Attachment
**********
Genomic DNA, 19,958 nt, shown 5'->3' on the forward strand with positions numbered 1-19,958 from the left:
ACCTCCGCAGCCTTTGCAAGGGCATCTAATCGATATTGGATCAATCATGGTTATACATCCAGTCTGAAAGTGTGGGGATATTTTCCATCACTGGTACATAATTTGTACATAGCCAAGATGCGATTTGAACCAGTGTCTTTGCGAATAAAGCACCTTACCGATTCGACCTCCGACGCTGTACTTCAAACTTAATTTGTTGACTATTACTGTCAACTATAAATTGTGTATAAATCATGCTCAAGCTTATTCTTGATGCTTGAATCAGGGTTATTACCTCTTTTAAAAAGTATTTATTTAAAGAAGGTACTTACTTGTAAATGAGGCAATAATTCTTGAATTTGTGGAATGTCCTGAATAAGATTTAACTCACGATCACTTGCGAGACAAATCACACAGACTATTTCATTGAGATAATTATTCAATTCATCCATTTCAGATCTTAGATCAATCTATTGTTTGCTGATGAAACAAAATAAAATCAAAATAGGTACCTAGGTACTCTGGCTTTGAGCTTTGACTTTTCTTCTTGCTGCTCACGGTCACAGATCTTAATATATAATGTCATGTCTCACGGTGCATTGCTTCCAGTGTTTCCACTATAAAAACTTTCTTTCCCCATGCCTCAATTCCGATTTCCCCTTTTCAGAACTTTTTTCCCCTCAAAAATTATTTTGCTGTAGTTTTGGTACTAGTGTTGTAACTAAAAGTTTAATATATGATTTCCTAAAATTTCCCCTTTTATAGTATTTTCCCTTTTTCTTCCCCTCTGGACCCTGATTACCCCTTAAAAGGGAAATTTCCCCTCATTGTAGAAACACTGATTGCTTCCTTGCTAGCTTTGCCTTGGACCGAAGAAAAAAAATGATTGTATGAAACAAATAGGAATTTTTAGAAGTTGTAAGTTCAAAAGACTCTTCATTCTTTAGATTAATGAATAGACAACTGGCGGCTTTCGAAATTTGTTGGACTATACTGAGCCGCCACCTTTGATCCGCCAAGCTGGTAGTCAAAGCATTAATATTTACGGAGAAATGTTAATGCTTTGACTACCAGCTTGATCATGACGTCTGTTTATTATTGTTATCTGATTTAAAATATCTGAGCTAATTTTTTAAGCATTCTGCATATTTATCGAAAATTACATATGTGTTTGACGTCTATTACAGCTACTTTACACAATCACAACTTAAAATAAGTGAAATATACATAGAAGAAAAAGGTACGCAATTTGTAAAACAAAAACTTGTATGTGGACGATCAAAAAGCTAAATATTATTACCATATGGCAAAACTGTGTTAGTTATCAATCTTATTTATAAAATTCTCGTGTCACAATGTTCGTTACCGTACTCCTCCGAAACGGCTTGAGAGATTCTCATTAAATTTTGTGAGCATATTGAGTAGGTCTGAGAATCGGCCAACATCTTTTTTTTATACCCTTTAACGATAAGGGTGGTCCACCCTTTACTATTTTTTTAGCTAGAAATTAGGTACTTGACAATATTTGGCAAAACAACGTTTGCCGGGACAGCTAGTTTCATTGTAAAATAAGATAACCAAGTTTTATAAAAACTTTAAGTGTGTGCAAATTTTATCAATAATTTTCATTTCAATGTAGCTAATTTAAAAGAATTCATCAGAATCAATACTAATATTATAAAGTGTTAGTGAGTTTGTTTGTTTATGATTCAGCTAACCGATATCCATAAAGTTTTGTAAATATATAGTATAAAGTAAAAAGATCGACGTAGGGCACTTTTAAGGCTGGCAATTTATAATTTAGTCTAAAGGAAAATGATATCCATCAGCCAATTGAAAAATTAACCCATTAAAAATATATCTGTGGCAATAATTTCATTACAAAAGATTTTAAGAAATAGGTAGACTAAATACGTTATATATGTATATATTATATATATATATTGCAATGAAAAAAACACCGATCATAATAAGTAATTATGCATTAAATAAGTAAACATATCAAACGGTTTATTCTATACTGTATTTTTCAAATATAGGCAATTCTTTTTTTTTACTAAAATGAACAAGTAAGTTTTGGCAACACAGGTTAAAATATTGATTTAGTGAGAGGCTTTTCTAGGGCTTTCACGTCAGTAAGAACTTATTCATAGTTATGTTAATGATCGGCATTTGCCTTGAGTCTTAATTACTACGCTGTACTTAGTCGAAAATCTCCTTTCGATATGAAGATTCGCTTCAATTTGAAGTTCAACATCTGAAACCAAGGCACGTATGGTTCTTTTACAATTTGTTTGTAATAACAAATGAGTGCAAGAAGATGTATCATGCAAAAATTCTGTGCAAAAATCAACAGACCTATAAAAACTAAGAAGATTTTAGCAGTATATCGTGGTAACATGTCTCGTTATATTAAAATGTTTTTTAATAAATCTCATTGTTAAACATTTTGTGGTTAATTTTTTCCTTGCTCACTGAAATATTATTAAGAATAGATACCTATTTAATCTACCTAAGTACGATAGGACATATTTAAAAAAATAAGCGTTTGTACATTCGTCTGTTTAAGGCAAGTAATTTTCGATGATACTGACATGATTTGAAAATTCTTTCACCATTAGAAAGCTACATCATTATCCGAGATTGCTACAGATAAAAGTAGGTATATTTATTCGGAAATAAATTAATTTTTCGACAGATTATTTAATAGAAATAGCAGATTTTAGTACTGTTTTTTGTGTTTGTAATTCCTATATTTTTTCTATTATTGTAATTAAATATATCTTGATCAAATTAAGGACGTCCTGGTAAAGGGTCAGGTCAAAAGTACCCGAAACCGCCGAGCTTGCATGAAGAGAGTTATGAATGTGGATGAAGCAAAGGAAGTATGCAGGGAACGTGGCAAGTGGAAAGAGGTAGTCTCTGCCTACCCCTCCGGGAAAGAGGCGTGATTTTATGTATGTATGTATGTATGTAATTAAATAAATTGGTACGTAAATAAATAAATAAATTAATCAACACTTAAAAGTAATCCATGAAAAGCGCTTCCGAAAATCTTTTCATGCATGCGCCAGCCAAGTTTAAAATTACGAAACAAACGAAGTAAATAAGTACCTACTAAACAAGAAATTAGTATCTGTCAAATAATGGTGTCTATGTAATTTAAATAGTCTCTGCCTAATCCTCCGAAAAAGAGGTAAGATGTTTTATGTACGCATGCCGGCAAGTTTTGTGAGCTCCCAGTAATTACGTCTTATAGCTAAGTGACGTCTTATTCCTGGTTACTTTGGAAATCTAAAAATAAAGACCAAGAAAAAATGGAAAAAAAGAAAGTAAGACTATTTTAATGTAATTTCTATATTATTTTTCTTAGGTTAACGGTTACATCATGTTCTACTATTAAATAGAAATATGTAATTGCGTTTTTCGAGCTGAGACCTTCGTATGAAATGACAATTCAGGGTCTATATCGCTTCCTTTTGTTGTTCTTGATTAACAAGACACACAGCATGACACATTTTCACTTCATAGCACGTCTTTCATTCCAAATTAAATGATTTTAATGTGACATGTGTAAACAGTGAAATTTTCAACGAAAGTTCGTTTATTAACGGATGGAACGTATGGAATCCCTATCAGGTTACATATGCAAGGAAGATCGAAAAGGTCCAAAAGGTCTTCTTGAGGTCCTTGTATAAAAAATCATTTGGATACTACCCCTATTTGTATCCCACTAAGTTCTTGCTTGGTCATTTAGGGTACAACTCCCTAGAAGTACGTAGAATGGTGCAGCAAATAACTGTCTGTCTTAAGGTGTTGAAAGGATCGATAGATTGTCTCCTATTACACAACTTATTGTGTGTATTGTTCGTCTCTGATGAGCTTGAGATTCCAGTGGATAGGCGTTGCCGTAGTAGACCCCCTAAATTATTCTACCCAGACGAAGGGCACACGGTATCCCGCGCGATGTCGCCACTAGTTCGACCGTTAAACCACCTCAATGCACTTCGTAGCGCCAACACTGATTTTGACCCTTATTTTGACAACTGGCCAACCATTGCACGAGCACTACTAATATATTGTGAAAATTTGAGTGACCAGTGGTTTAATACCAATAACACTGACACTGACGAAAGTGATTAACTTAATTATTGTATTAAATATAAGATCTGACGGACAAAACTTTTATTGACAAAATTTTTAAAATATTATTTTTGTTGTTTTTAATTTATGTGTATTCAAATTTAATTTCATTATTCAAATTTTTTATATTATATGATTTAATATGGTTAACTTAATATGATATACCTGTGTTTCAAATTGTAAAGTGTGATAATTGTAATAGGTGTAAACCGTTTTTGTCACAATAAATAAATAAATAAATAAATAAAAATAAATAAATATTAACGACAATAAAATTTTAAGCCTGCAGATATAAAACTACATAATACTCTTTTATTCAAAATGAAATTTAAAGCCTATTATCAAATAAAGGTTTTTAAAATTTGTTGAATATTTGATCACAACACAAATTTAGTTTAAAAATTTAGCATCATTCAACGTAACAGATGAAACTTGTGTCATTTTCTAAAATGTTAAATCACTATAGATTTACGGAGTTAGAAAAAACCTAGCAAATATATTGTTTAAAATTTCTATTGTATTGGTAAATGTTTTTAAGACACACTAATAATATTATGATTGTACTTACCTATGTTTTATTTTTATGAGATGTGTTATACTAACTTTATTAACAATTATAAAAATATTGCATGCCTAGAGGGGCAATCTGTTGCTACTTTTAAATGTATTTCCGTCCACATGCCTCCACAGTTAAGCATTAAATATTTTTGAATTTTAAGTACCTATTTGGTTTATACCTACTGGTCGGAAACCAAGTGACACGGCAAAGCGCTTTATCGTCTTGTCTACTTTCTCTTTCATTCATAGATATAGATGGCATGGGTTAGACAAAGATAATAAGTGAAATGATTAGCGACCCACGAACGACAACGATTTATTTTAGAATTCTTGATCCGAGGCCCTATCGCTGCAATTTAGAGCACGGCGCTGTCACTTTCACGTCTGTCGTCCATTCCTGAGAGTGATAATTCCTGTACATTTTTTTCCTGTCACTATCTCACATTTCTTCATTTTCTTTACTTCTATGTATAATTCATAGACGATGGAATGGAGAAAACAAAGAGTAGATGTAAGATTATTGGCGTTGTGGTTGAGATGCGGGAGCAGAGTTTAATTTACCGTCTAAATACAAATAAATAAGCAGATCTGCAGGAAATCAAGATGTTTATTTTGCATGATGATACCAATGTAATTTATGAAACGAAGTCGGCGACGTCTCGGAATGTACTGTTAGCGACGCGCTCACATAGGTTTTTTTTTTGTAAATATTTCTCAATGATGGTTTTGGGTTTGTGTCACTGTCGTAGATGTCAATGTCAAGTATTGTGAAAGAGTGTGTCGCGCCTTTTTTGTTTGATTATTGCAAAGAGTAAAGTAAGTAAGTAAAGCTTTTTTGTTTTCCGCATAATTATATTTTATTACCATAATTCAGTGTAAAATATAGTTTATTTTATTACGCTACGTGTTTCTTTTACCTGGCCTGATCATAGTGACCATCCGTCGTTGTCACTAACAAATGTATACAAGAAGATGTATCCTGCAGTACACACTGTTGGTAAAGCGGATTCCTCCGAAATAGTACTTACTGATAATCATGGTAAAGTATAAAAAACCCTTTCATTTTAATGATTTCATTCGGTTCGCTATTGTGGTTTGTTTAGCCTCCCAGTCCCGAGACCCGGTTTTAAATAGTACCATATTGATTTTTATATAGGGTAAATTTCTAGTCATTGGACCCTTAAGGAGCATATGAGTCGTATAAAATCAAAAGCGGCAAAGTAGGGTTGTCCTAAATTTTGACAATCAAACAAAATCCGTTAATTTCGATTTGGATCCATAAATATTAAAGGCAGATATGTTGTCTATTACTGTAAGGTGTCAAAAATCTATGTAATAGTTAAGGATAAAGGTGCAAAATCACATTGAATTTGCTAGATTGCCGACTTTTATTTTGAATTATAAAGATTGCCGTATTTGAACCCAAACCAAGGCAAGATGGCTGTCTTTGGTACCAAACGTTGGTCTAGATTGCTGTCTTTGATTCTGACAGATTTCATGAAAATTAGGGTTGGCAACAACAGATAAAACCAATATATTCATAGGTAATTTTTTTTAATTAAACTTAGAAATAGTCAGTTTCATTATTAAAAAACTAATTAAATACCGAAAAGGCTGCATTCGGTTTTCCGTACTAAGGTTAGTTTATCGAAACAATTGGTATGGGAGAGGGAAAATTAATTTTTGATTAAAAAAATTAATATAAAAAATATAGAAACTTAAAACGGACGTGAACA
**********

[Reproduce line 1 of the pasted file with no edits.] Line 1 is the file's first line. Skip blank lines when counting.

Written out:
Genomic DNA, 19,958 nt, shown 5'->3' on the forward strand with positions numbered 1-19,958 from the left: